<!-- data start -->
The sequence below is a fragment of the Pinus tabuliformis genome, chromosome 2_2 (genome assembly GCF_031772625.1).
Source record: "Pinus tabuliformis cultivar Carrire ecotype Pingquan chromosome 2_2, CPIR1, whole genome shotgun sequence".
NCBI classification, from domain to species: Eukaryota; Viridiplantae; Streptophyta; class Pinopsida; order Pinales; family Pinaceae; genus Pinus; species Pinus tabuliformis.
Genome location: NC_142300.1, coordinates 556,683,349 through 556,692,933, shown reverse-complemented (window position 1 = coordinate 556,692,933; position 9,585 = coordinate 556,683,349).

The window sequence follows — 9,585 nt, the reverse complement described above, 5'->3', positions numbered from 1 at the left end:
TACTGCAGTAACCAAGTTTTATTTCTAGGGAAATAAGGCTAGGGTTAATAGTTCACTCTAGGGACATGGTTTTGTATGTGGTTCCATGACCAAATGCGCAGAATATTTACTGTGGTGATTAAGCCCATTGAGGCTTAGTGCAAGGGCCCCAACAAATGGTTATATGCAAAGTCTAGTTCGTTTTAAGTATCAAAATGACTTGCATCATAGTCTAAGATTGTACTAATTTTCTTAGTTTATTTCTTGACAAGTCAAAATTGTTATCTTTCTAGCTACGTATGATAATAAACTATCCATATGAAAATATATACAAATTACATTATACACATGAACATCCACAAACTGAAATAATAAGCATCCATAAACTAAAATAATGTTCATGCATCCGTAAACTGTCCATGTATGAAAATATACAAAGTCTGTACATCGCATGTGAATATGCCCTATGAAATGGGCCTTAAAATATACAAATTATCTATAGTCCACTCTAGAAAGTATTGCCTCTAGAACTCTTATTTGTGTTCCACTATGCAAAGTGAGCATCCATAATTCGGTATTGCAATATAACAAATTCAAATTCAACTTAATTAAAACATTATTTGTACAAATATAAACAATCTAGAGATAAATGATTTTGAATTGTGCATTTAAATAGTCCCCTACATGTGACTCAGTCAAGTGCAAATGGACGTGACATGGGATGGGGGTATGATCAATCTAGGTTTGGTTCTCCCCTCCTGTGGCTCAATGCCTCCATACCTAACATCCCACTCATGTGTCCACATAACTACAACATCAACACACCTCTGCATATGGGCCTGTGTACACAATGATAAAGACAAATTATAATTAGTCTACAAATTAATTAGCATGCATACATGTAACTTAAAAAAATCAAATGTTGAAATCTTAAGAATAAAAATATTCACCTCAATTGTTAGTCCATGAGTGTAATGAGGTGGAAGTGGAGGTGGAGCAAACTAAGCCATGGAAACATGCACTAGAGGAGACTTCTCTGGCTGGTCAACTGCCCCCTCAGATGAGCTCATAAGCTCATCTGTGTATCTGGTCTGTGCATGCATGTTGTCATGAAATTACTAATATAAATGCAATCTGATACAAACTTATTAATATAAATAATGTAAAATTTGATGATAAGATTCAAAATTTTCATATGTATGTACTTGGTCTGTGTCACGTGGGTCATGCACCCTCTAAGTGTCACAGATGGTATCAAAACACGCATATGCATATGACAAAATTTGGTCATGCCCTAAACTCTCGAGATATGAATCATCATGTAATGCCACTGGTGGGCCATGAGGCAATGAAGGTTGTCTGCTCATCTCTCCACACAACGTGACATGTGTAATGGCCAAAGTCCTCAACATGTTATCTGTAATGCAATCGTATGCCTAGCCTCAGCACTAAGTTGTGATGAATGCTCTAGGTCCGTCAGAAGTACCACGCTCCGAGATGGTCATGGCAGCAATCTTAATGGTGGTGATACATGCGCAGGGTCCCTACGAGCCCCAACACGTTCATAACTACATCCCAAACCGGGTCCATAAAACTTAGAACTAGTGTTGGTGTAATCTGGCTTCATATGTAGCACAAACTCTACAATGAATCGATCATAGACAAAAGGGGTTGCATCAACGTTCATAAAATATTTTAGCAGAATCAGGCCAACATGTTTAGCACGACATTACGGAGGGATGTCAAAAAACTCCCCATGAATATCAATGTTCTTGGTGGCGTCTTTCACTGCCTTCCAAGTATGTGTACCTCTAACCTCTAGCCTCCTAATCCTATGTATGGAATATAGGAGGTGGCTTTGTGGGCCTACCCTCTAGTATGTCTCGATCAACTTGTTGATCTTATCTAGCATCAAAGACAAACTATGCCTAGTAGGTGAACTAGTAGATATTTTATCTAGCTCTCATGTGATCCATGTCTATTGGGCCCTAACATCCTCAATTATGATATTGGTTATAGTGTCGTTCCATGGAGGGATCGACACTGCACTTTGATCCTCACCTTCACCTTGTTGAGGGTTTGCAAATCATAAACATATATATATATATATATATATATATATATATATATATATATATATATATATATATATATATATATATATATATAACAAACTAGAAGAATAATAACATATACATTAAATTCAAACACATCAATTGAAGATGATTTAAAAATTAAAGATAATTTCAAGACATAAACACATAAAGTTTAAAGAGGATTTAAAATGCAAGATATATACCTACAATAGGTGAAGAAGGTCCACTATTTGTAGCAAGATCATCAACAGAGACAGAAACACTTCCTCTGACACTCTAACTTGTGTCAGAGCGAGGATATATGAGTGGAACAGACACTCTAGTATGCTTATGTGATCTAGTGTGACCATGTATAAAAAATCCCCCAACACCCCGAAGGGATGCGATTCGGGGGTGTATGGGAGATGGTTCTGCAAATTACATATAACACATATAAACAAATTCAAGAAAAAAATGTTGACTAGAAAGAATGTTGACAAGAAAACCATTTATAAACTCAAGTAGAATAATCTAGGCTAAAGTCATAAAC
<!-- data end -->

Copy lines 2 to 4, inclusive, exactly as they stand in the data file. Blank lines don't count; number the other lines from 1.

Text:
Source record: "Pinus tabuliformis cultivar Carrire ecotype Pingquan chromosome 2_2, CPIR1, whole genome shotgun sequence".
NCBI classification, from domain to species: Eukaryota; Viridiplantae; Streptophyta; class Pinopsida; order Pinales; family Pinaceae; genus Pinus; species Pinus tabuliformis.
Genome location: NC_142300.1, coordinates 556,683,349 through 556,692,933, shown reverse-complemented (window position 1 = coordinate 556,692,933; position 9,585 = coordinate 556,683,349).